Cambodia (Kampuchea)

Cambodia (Kampuchea)

Cambodia (Kampuchea) Cambodia became formally independent from France on 9 November 1953 when political power was transferred to King Sihanouk but the last French troops only left the country after the Geneva Conference in April-July 1954. In 1946-53, an armed struggle for independence was led by the united front Khmer Issarak which was dominated by left-wing groups and co-operated with Vietnamese and Laotian forces.

Both right- and left-wing opposition against Sihanouk's rule grew in the mid-1960s and the "Khmer Rouge" (Red Khmer) initiated an armed struggle in 1967. After a coup against Sihanouk in 1970 he joined forces with the Khmer Rouge against the new government. The spread of the Vietnam War into Cambodian territory in 1970-73 increased rebel recruitment and the alliance FUNK seized power in April 1975. The "alliance" broke down as Khmer Rouge took power and started border conflicts with Vietnam and Thailand while organizing a totalitarian regime in Cambodia. It is estimated that some 1,5-3 million people were executed or starved to death during the 1975-79 Khmer Rouge government. The group continued to target civilians in opposition, especially focusing on ethnic Vietnamese. With support from Vietnamese troops, a new communist government was installed in 1979 and the Khmer Rouge, Sihanouk, and another opposition group soon formed a new alliance, FUNCINPEC. The conflict temporarily ended with a 1991 UN-sponsored peace agreement which was followed by UN-administered elections. The implementation of the agreement was difficult and the Khmer Rouge remained active until the last political leaders surrendered in late 1998.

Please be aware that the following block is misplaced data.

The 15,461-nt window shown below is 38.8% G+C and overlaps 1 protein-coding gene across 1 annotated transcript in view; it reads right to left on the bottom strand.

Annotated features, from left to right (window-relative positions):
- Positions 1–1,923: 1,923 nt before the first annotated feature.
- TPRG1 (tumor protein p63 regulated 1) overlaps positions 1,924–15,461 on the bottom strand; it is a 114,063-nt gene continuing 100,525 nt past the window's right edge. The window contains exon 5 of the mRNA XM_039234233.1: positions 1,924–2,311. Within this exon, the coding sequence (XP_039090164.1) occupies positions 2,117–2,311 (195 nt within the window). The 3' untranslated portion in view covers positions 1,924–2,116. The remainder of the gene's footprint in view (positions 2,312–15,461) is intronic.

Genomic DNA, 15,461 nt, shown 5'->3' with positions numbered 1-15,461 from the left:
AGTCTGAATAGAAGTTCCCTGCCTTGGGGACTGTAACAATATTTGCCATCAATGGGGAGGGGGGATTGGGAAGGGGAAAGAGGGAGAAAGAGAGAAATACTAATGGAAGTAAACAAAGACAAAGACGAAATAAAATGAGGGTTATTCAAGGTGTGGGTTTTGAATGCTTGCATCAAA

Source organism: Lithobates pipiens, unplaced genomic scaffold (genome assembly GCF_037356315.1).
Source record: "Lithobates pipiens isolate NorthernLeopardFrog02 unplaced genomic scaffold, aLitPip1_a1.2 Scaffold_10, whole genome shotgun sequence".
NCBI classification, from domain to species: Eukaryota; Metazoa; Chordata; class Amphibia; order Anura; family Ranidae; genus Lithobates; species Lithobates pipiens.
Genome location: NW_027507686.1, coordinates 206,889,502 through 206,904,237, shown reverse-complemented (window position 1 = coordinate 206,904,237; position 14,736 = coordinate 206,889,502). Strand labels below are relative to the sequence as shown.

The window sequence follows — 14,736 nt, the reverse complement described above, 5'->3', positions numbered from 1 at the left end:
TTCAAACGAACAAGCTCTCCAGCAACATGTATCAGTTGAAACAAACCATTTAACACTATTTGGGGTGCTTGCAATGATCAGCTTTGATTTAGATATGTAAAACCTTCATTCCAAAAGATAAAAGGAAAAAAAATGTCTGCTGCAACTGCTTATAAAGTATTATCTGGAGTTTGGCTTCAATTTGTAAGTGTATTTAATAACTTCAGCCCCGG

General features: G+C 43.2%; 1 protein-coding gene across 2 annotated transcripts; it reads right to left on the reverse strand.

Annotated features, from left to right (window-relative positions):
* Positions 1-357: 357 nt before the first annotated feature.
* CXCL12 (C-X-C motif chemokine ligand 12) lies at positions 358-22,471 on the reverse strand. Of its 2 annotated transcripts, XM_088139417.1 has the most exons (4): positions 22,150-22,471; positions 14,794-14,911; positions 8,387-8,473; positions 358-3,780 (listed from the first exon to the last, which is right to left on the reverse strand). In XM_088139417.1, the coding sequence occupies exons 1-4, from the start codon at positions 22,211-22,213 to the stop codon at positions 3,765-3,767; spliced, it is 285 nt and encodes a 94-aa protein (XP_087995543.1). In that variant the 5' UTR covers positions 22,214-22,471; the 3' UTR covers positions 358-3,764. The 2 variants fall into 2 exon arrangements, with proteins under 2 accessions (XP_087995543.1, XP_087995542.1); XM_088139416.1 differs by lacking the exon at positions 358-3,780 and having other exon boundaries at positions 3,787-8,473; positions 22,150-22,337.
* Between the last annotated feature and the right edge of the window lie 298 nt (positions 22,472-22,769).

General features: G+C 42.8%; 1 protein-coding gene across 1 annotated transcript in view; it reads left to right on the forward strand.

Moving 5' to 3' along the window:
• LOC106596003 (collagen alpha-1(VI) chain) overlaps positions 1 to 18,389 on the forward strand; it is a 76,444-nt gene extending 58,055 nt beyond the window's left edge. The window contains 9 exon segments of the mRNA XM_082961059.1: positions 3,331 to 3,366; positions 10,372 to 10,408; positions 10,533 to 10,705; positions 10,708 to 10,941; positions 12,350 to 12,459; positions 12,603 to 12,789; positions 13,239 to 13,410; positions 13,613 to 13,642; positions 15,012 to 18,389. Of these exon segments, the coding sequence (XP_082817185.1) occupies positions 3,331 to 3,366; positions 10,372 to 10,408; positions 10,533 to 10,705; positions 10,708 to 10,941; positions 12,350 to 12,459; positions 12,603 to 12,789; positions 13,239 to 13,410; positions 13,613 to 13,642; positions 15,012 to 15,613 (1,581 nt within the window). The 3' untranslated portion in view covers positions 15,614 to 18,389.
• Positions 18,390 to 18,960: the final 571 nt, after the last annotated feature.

Cambodia has since 1946 included extra-state, inter-state, intra-state conflicts and one-sided violence.